Iguazu Falls

7 05 2008

Since leaving Buenos Aires, the twin main objectives have been to waste some time until the Canadian weather gets its act together and realises than it’s time to be warm. And visit the Iguazu falls.

One objective is complete. The falls are well worth such a huge detour. Since we had come so far to see these falls, we visited both sides, one side being in Brazil and the other in Argentina.

iguazu1Big solitary fallsI must admit to being slightly underwhelmed at the start of the view in Brazil. We’d just had a (verbal) fight (in ‘Russian’ or Portuguese, could be either) with the Brazilian guards about having to pay for the bus service in to the park even though not using the bus. [It’s not possible to enter without buying a bus ticket as well, don’t waste your time trying.] The walkway / viewpoints in Brazil at first only allow you to see some of the waterfalls on the Argentinian side (across the river). They are impressive, but worth several thousand kms? Not really.

Garganta del DiabloNot until later do you see the Garganta del Diablo (Devil’s throat) with is a U shaped thundering wall of excitement. And then, suddenly, it is worth the visit (if you can see anything through the spray). On the Brazilian side, there is a walkway on which you can stand in the spray of the falls, and have falls almost all around you. It is huge! But this is all I liked about the Brazilian side – I prefered the Argentinian side. Lots of walkways. Lots of view points. Lots of places for Stefan to take photos (>200!). Many smaller falls (less water, same drop) amongst the trees.

Group mug shotOn top of the Garganta del Diablo you can hardly hear yourself think. A phenominal amount of water pours over the falls, and sprays all over the place in a thourougly frivolous way. A wall of white noise. I tried to encourage a boat race over the edge – bit of a waste of time, you can’t see through the spray for about half the height of the falls. How would you know who won?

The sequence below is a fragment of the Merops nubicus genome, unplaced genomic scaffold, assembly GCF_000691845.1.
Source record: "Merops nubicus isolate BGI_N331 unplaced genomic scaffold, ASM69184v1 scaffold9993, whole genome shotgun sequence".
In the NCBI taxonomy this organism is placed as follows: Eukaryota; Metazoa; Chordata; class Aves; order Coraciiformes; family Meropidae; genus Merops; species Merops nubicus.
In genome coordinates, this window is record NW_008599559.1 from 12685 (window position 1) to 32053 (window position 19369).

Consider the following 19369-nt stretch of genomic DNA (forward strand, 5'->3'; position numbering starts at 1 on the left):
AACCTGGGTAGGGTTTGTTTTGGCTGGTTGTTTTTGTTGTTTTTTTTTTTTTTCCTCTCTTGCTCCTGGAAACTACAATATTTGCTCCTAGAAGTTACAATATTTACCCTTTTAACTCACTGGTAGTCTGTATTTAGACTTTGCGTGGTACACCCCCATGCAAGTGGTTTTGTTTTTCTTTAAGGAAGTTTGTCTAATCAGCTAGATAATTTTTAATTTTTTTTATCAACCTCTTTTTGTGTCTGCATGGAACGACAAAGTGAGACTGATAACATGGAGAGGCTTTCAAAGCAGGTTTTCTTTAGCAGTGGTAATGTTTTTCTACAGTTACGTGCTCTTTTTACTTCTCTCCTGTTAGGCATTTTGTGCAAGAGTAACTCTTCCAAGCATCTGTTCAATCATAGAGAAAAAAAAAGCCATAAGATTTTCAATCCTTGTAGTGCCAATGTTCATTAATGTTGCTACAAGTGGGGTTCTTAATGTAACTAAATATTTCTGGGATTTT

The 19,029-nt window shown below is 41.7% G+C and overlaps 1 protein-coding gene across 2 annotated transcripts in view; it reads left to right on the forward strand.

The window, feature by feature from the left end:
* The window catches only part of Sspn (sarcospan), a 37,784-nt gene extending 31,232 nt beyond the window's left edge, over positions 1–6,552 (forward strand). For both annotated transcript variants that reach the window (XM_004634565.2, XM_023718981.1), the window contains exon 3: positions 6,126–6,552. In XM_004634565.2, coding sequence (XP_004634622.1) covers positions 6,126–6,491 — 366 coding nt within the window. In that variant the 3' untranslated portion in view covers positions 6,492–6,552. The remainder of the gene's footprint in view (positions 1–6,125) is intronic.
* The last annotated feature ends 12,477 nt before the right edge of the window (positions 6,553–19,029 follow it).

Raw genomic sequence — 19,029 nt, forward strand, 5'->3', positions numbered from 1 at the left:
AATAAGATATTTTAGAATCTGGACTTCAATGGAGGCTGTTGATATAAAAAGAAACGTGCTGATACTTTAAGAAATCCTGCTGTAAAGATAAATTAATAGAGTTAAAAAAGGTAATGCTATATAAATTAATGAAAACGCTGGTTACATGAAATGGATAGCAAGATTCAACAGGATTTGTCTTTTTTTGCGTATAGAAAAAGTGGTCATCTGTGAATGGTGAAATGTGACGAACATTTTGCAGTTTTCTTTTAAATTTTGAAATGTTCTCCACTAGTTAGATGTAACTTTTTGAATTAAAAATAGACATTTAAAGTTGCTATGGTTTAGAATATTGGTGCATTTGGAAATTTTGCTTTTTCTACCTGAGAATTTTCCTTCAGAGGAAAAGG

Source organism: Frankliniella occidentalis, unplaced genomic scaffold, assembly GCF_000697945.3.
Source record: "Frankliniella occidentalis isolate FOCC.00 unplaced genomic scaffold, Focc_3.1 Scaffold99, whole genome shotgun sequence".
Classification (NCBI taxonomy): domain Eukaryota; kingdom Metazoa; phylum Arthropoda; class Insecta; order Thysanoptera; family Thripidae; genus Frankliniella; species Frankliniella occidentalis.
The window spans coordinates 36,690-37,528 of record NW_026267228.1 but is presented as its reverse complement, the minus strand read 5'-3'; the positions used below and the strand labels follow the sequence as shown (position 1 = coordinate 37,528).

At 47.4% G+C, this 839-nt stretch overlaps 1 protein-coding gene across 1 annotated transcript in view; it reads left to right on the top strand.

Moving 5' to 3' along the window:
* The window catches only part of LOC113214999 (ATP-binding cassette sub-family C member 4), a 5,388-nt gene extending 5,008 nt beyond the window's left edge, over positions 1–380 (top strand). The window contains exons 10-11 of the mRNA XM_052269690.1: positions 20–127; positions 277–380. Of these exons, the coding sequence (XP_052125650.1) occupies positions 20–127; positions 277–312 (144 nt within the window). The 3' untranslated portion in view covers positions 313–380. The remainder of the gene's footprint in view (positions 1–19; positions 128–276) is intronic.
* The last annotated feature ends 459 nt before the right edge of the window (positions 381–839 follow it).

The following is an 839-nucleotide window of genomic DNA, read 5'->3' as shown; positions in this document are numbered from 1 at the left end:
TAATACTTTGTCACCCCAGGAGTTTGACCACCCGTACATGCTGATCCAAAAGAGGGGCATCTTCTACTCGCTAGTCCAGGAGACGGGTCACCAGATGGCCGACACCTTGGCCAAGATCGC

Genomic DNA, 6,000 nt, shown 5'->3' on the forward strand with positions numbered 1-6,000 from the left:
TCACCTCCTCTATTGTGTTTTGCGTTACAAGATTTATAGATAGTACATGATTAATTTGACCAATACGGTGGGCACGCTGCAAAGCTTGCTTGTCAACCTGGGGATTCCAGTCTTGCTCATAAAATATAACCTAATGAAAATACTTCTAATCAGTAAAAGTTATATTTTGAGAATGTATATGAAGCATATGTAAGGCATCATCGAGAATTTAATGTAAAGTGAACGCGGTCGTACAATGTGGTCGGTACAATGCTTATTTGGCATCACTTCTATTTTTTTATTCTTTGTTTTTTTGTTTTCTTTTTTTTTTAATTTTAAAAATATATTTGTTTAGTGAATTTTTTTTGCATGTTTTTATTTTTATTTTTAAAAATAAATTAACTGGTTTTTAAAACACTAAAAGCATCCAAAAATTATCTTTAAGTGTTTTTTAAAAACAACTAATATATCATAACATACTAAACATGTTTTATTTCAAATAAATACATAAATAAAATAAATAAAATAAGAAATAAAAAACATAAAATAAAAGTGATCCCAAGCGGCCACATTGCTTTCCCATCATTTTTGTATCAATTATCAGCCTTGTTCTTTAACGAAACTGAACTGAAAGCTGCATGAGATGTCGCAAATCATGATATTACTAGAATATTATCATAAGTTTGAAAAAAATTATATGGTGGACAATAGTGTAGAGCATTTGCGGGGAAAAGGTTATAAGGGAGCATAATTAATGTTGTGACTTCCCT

After a while of watching all that water it seems a little irresponsible to lose all that energy, and not, maybe do something useful, like turn it into electricity (spot the engineer…). Luckily just up the Paraná river (maybe 30km away) is Itaipu hydroelectric station that generates a lazy 14GW. The biggest hydro plant in the world, generating essentially all of Paraguays electricity and 20% of Brazils. We went there to have a look, but they wanted to shunt us into a bus and charge us to look at the dam wall. Not go inside the generating hall or anything exciting, just look at the outside of the concrete dam. Do I look so stupid? We looked from the road – it looks like a big dam(n) wall.

The Iguasu falls looks much bigger than Niagra (turns out it is), but maybe I’ll have to just have another look at Niagra in a week or so. And then see Victoria Falls. Could be a bit harder to get to Victoria falls though… Does this mean there is another trip to Africa coming up? Hmmm.

bluey2blueyAnd a bird we saw at the falls for Kev and Steve. Sorry, no idea what this guy is called.

Let’s just say it’s Bluey from Argentina.

butterflyI wonder if Sea to Summit would like to use this one – the butterfly was a bit crazy, it was trying to lick the dry bag. I guess it is a similar colour to it’s favourite meal. I’d never seen a butterfly’s tongue before. I don’t know why I would have, but I felt I should have.

Toronto is expecting mid-teens for a few days. Warm enough to visit? I guess it will have to do. Maybe a bit better in a week. Still working on the second objective.



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